As Taiwan's media flounders, so does its democracy

This handout photo taken on March 30, 2019, courtesy of doctor Horng Chi-ting shows "sweat bees" in a patient's eye in the southern Taiwanese city of Kaohsiung. Four tiny "sweat bees" that had been living in a Taiwanese woman's eye.

For those of you horrified by the “sweat bees” story in your social media feeds this week — the one about the woman who supposedly had four of the tiny bees living in her left eye, feeding on her tears — I offer this caveat: It came from Taiwan. Take it with a grain of salt.

I don’t mean to knock the media there — it’s a lovely place, filled with lovely people — but they give me no choice. During a five-day journalism fellowship on the self-ruled island last month, we were told again and again just how bad they are. The TV journalists are largely ratings driven and likely to run with any old sensational claim, or they’re the dummies to China’s ventriloquist, officials said. And the print journalists are overworked and underpaid, forced to crank out a half dozen pieces a day with no time for deep dives, fact-checking or government watchdogging; they’re also understandably scared to call out their Communist neighbors to the north, across the Taiwan Strait, for meddling in their affairs.


I initially thought this was all a bit of bluster. Here in America, we’ve grown accustomed to politicians in particular crying “fake news!” whenever the reporting doesn’t favor them (and I’m not just talking about Donald Trump). But then our group of seven U.S. journalists met with a handful of Taiwanese journalists and media professors at the end of the week. It was eye opening. In the way four bees drinking your tears is eye opening. And by that, I mean painful.

The group essentially confirmed the complaints we’d heard earlier during a marathon of meetings with various important people (including Taiwan’s vice president), all arranged by Ming Chuan University, which co-sponsored the fellowship alongside the East-West Center, a non-profit based in Honolulu that’s funded by the U.S. government.


The local broadcast journalists shrugged off the problems as the nature of the beast, yadda, yadda, while the professors wrung their hands and one suggested that foreign media should report on Chinese control of their airwaves first, so they could report on the report. It’s gotten so bad, that one Taiwanese official left a suicide note last year blaming his death on fake news over how he handled tourists stranded by a hurricane, and a member of the Mainland Affairs Council, which sets Taiwan’s policies toward mainland China, suggested in a meeting with our delegation that the government should really regulate Taiwan’s so-called “free” press.

I point this out not just in the hopes you’ll fall to your knees and thank the powers that be for America’s relatively robust fourth estate, but to show the environment in which Taiwan — a United States’ unofficial bestie — is fighting for its democratic way of life. The quasi-nation of 23 million people has been governed independently from mainland China since 1949 and a certified democracy since 1996 when it held its first presidential election, yet the sense is that Chinese President-for-life Xi Jinping could forcefully snap it back up whenever he wants.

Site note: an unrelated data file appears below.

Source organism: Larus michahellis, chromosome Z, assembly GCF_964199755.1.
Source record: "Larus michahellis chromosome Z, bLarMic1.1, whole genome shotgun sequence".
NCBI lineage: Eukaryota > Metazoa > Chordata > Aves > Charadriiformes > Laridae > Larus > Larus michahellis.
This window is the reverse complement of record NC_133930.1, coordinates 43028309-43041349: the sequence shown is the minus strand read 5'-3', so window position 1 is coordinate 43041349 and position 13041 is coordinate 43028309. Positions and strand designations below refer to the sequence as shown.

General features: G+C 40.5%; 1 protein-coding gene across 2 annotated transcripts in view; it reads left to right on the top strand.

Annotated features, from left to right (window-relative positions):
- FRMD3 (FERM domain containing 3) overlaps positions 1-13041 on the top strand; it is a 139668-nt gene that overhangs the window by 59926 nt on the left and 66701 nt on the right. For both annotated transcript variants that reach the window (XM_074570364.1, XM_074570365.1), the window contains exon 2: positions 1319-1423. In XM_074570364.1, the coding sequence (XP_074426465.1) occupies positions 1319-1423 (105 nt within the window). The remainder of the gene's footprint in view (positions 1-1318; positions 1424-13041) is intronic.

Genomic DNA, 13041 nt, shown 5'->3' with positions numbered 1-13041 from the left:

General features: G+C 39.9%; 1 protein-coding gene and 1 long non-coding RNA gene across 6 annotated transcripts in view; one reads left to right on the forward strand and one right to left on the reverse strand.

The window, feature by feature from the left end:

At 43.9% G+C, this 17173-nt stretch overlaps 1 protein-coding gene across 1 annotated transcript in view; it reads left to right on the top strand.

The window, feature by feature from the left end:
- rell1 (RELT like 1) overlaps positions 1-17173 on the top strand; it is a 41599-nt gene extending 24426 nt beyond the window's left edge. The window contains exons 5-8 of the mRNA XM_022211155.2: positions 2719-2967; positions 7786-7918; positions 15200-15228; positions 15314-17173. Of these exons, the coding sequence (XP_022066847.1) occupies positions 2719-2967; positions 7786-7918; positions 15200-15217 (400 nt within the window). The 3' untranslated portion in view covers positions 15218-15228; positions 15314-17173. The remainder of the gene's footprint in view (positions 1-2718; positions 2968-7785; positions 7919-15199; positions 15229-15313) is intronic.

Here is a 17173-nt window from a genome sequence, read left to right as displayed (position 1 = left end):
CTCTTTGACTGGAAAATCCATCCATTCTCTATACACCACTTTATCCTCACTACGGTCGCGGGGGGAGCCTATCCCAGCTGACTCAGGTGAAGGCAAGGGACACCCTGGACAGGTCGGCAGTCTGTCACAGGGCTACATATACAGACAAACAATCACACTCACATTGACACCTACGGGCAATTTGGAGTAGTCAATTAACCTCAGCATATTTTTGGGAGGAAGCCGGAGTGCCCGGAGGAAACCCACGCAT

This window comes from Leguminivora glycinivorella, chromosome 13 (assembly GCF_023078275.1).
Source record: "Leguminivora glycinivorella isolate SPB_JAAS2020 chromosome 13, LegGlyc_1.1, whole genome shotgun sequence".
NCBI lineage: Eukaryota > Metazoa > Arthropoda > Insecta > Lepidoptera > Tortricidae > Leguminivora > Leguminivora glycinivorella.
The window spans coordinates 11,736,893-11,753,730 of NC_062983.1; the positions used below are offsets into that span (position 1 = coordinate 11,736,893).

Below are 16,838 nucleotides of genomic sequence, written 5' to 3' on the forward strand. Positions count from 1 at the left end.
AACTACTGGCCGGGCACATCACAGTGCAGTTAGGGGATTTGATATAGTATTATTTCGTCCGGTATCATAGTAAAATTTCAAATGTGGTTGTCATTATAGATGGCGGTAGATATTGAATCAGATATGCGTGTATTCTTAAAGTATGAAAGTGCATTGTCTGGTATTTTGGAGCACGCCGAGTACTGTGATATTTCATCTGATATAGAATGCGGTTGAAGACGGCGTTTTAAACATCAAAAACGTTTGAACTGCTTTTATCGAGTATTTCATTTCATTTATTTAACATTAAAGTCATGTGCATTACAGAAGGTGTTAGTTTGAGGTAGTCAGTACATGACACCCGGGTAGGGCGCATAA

He’s already doing all he can to isolate it from the rest of the world through implied threats and bribes, flexing his military muscle in Taiwan’s air space and sowing divisions between Taiwan’s liberal DPP party, which took over the nation’s presidency in 2016 (led by a woman at that!) and the conservative KMT party. The former leans toward formal independence, while the latter just wants to be left alone. Neither scenario will make Mr. Xi happy in the longterm; he’s operating under a rather creepy George McFly philosophy that reunification with Taiwan is his “density, I mean… destiny.”

Meanwhile, President Trump has put Taiwan in the position of being a potential pawn in his dealings with China, sending mixed messages about its independence, even as his administration sings its praises. “Taiwan is a democratic success story, a reliable partner and a force for good,” U.S. Secretary of State Mike Pompeo gushed in a statement in February.

If we’re such good friends, unofficially of course (we succumbed to China’s will and broke official diplomatic ties 40 years ago, though we still sell Taiwan arms and maintain sundry other security and economic commitments), perhaps we should step up our support to the level we offer Israel. Each is a beacon of democracy in undemocratic corners of the world.

We could get a little more involved in the South China Sea, for example, where Mr. Xi has been plundering, pillaging and piling up his own personal military bases. On a similar fellowship I went on three years ago to mainland China — also a lovely, if smoggy, place, with lovely people — officials said the South China Sea, like Taiwan, was always China’s property and simply being reclaimed. More destiny. (Incidentally, they also denied that world domination was China’s end goal. Feel better? Yeah, me neither.)

Of course, the same forces at work in Taiwan — fake news, foreign meddling, partisan divides — are operating in America, too. But our democracy is in its third century; it’s worn and weathered and can still bend to withstand the occasional storm. Taiwan’s democracy is in its third decade, a newcomer I fear won’t bend under the pressure, but break.

Tricia Bishop is The Sun's deputy editorial page editor. Her column runs every other Friday. Her email is; Twitter: @triciabishop.